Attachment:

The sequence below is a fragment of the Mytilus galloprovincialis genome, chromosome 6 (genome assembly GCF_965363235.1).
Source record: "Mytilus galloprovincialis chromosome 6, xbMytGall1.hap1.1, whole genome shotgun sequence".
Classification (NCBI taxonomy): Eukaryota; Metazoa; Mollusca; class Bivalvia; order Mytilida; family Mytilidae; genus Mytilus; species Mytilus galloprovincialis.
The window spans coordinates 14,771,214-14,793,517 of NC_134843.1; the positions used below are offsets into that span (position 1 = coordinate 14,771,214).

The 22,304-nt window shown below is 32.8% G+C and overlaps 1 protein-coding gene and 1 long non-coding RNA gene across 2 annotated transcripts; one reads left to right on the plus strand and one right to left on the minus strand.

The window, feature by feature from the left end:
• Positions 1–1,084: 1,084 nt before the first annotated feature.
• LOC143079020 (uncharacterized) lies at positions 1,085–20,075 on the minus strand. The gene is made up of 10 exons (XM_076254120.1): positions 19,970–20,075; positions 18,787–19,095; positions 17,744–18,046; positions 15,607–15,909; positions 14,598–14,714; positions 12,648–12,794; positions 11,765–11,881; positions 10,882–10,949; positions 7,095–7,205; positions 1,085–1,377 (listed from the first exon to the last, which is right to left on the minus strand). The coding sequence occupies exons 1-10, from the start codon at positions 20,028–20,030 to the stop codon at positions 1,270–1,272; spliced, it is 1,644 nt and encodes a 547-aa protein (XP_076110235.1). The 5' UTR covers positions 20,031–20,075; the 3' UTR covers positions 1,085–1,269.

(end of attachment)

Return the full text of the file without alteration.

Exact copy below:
The sequence below is a fragment of the Mytilus galloprovincialis genome, chromosome 6 (genome assembly GCF_965363235.1).
Source record: "Mytilus galloprovincialis chromosome 6, xbMytGall1.hap1.1, whole genome shotgun sequence".
Classification (NCBI taxonomy): Eukaryota; Metazoa; Mollusca; class Bivalvia; order Mytilida; family Mytilidae; genus Mytilus; species Mytilus galloprovincialis.
The window spans coordinates 14,771,214-14,793,517 of NC_134843.1; the positions used below are offsets into that span (position 1 = coordinate 14,771,214).

The 22,304-nt window shown below is 32.8% G+C and overlaps 1 protein-coding gene and 1 long non-coding RNA gene across 2 annotated transcripts; one reads left to right on the plus strand and one right to left on the minus strand.

The window, feature by feature from the left end:
• Positions 1–1,084: 1,084 nt before the first annotated feature.
• LOC143079020 (uncharacterized) lies at positions 1,085–20,075 on the minus strand. The gene is made up of 10 exons (XM_076254120.1): positions 19,970–20,075; positions 18,787–19,095; positions 17,744–18,046; positions 15,607–15,909; positions 14,598–14,714; positions 12,648–12,794; positions 11,765–11,881; positions 10,882–10,949; positions 7,095–7,205; positions 1,085–1,377 (listed from the first exon to the last, which is right to left on the minus strand). The coding sequence occupies exons 1-10, from the start codon at positions 20,028–20,030 to the stop codon at positions 1,270–1,272; spliced, it is 1,644 nt and encodes a 547-aa protein (XP_076110235.1). The 5' UTR covers positions 20,031–20,075; the 3' UTR covers positions 1,085–1,269.